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A 5-point investment strategy when stock markets are choppy

Last updated on: July 23, 2013 18:14 IST

A 5-point investment strategy when stock markets are choppy

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Challenging market conditions are testing the resolve of investors. We present a checklist of dos and don’ts to help investors ride out the present environment.

To say that these are testing times for investors would be stating the obvious. On a year-to-date basis, equity markets have been at their volatile best. In the recent past, the central bank’s attempts to bolster the rupee have ended up spooking debt markets. And to further worsen matters, the long-favoured bastion of investors -- gold, has lost some of its sheen.

We present a 5-point checklist of dos and don’ts to help investors ride out the seemingly-dire market environment.

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1. Don’t panic

To begin with, it will certainly help investors’ cause to not hit the panic button and make knee-jerk investment decisions. Dealing with volatility and uncertainty are integral aspects of market-linked investing. This is neither the first occasion that investors have been faced with a challenging environment, nor will it be the last.

Investors must accept that market-linked investments entail taking on both -- the risk of uncertain returns and losing the capital invested. For instance, debt funds haven’t suddenly become risky avenues as is being widely perceived; market conditions have simply brought to the fore risks that have always existed.

Then again, market-linked investments also have the potential to deliver lucrative returns. And at present, that cliched adage about opportunity presenting itself in times of adversity is about as relevant as it can be. The present market environment has thrown up opportunities to invest in several avenues at attractive prices.

If you are a long-term investor, you should be busy evaluating investment opportunities rather than panicking.


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2. Don’t discontinue SIPs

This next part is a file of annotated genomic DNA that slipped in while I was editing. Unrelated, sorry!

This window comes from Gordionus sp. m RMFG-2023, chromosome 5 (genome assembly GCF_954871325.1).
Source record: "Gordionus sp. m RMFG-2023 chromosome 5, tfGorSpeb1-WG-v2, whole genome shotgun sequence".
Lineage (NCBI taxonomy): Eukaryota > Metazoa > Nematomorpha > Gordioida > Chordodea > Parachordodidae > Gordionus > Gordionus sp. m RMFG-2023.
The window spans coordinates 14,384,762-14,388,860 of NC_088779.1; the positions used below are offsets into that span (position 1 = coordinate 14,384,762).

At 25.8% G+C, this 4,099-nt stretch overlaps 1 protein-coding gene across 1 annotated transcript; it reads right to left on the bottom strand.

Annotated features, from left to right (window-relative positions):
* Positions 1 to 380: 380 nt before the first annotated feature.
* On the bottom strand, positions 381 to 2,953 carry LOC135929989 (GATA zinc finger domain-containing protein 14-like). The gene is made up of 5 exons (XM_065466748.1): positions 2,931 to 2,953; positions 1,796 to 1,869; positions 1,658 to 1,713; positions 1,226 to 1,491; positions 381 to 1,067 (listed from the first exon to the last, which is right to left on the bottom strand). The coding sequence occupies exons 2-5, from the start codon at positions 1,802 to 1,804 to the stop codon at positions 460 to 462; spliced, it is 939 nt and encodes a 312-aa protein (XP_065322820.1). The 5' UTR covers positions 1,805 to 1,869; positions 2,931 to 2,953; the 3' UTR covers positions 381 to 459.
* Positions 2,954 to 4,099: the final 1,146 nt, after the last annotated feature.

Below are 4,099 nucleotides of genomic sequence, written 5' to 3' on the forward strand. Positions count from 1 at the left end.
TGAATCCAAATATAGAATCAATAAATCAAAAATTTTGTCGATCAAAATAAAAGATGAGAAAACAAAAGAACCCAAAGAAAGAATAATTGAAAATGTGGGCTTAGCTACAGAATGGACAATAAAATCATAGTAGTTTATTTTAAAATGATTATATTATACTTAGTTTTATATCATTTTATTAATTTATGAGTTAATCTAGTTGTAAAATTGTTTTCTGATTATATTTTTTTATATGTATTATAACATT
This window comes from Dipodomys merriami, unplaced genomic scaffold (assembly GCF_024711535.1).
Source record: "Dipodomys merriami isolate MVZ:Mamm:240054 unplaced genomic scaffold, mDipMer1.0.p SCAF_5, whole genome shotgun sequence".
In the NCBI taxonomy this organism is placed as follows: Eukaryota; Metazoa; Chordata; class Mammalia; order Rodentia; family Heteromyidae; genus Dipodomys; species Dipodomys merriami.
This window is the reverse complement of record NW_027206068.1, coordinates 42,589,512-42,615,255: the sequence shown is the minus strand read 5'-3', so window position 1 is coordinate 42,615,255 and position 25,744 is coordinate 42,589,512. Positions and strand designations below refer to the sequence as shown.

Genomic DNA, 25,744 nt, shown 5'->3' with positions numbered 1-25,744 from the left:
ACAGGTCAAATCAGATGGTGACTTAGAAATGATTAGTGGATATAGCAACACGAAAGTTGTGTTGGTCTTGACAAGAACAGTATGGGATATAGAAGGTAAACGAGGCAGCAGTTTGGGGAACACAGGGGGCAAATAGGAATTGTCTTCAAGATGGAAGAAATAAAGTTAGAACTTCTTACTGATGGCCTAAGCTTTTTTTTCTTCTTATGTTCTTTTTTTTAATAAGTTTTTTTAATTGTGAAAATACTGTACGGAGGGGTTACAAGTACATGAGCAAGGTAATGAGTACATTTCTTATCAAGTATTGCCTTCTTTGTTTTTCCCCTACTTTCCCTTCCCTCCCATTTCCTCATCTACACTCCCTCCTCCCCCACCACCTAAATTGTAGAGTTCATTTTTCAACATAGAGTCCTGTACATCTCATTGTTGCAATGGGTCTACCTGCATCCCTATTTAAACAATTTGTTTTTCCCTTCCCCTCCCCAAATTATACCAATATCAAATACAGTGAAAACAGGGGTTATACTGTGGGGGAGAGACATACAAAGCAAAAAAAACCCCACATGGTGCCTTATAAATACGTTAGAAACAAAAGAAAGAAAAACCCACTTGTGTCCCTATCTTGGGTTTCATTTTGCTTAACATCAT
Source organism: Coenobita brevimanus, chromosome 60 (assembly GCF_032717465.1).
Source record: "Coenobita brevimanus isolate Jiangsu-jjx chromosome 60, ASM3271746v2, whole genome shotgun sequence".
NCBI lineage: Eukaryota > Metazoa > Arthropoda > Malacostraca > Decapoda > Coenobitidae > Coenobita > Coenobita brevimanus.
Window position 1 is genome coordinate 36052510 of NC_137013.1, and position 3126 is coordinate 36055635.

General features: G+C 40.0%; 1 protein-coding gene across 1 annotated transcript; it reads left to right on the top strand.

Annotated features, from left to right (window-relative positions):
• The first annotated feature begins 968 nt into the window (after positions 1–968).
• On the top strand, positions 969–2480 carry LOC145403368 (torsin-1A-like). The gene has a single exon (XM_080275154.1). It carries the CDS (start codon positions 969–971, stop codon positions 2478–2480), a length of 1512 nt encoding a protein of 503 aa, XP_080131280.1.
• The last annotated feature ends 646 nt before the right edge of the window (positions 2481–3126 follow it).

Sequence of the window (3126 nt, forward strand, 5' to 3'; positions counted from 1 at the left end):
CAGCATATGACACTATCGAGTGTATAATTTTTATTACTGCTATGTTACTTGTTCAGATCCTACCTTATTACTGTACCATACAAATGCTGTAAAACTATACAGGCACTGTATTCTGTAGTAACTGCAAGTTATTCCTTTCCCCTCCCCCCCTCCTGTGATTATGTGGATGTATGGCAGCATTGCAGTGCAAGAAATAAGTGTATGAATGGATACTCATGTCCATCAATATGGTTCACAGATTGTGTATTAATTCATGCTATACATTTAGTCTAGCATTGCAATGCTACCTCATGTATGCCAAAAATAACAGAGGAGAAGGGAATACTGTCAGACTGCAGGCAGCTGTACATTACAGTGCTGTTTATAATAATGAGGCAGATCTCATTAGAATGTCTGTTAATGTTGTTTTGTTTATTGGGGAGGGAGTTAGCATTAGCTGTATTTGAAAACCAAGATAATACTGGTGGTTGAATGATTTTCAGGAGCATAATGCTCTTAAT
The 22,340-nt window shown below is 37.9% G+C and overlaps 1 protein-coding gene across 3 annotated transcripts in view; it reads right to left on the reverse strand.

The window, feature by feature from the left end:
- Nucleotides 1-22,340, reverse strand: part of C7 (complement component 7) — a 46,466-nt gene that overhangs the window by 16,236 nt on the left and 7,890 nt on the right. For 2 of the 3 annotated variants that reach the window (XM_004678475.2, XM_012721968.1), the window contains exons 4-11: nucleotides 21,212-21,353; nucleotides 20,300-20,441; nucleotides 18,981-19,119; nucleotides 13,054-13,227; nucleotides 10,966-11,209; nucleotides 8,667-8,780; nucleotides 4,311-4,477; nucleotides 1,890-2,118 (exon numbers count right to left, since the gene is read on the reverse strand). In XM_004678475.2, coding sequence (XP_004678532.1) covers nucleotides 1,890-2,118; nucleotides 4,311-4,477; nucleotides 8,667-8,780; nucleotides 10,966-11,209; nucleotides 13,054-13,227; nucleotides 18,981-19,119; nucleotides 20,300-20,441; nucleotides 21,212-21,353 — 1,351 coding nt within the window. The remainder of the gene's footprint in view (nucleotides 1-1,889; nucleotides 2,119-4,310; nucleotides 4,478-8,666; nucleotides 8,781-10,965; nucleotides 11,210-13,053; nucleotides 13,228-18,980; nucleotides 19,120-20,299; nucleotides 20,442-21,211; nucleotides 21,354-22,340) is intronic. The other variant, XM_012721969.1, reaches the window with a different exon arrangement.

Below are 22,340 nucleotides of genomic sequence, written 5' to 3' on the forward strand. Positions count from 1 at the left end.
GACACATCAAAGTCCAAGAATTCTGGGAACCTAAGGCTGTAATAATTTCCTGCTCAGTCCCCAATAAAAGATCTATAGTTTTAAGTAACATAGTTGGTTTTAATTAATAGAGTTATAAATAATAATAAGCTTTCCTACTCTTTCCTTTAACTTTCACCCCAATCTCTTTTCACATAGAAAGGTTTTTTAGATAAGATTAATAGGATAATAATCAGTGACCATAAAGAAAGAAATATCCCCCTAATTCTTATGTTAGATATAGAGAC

A systematic investment plan (or SIP as it is commonly referred to) will deliver at its best in volatile markets. With every dip in equity markets, the SIP installment garners more units for the investor.

This in turn lowers the average cost of purchase. Conversely, lumpsum investing scores over the SIP route when markets rise secularly. If you are convinced about the long-term potential of the fund you are invested in, you should refrain from discontinuing an ongoing SIP.  

If debt funds are your calling, it may not be a bad time to stay put on the shorter end of the yield curve. For instance, you can consider parking monies in liquid funds, ultra-short bond funds and short-term bond funds until more clarity emerges on where interest rates are headed.


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3. Evaluate your investments objectively

Investors would do well to evaluate their investments objectively and not read too much into short-term performances. For instance, if you are invested in a diversified equity fund, then you should typically have an investment horizon of at least five years. Reading too much into what has happened in the last quarter or even year, and acting on it is fraught with risks. 

Another aspect to consider is, whether the fund’s performance is out of character, given the manager’s investment style. For instance, consider a fund wherein the manager plies an aggressive investment process or one wherein the manager has a long-term horizon and doesn’t mind enduring short-term pain -- such funds struggling in the present environment wouldn’t be surprising.

Conversely, a conservatively run fund’s inability to perform better at limiting downside risk versus its more aggressively run peers perhaps merits investigation.


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4. Be pragmatic while selling

The decision to sell is no less significant than the decision to buy. You may have to sell a stock or fund for a variety of reasons such as -- you realise it isn’t apt for you or it undergoes a change in fundamentals or it simply fails to live up to expectations.

However, selling an investment in the midst of a downturn can be rather challenging since it involves the possibility of incurring a loss.

There is no standard solution to this problem. Broadly speaking, if liquidity is not a constraint and you are willing to wait out until you can at least recover the sum invested, then you should do so. Conversely, if liquidity is a constraint and the downturn has thrown up a lucrative opportunity, it may make sense to sell some of the least-compelling parts of your portfolio to fund the purchase.    


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5. Now is the time to introspect

An upside of a downturn is that it provides the opportunity to introspect. In soaring markets when there is euphoria all-around, investors tend to feel confident and take on higher risk than usual. However, a downturn like the present one, offers an excellent opportunity to candidly assess one’s risk-taking ability, investment horizon and even the portfolio.

For instance, ask yourself if you are yet comfortable being invested in the illiquid small-cap stock in your portfolio? If your portfolio is tilted in favour of gold, with little or no allocation to other asset classes, do you yet believe that it is equipped to help you achieve your long-term goals? Answering such questions will give you a better insight into your investment psyche. Not only can such introspection help you suitably rejig the portfolio, it will also pave the way for making apt investments, going forward.


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